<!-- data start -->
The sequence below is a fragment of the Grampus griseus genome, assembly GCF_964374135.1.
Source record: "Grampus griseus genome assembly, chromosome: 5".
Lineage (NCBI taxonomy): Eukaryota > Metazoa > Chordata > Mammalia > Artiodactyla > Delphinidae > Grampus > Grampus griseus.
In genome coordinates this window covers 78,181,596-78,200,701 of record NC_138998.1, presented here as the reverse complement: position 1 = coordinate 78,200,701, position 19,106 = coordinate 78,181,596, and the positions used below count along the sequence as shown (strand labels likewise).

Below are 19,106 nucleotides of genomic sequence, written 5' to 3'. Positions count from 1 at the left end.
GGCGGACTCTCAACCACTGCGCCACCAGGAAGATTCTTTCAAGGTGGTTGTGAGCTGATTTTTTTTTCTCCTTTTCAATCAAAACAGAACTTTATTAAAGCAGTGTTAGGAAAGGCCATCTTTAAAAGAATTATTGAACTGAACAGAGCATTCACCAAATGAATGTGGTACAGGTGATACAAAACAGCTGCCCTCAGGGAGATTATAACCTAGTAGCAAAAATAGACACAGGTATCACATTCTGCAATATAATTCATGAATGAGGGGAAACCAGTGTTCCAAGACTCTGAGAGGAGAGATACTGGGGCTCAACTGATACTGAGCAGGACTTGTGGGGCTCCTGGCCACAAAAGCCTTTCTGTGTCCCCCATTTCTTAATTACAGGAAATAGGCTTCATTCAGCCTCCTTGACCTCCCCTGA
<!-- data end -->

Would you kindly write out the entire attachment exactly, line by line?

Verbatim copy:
The sequence below is a fragment of the Grampus griseus genome, assembly GCF_964374135.1.
Source record: "Grampus griseus genome assembly, chromosome: 5".
Lineage (NCBI taxonomy): Eukaryota > Metazoa > Chordata > Mammalia > Artiodactyla > Delphinidae > Grampus > Grampus griseus.
In genome coordinates this window covers 78,181,596-78,200,701 of record NC_138998.1, presented here as the reverse complement: position 1 = coordinate 78,200,701, position 19,106 = coordinate 78,181,596, and the positions used below count along the sequence as shown (strand labels likewise).

Below are 19,106 nucleotides of genomic sequence, written 5' to 3'. Positions count from 1 at the left end.
GGCGGACTCTCAACCACTGCGCCACCAGGAAGATTCTTTCAAGGTGGTTGTGAGCTGATTTTTTTTTCTCCTTTTCAATCAAAACAGAACTTTATTAAAGCAGTGTTAGGAAAGGCCATCTTTAAAAGAATTATTGAACTGAACAGAGCATTCACCAAATGAATGTGGTACAGGTGATACAAAACAGCTGCCCTCAGGGAGATTATAACCTAGTAGCAAAAATAGACACAGGTATCACATTCTGCAATATAATTCATGAATGAGGGGAAACCAGTGTTCCAAGACTCTGAGAGGAGAGATACTGGGGCTCAACTGATACTGAGCAGGACTTGTGGGGCTCCTGGCCACAAAAGCCTTTCTGTGTCCCCCATTTCTTAATTACAGGAAATAGGCTTCATTCAGCCTCCTTGACCTCCCCTGA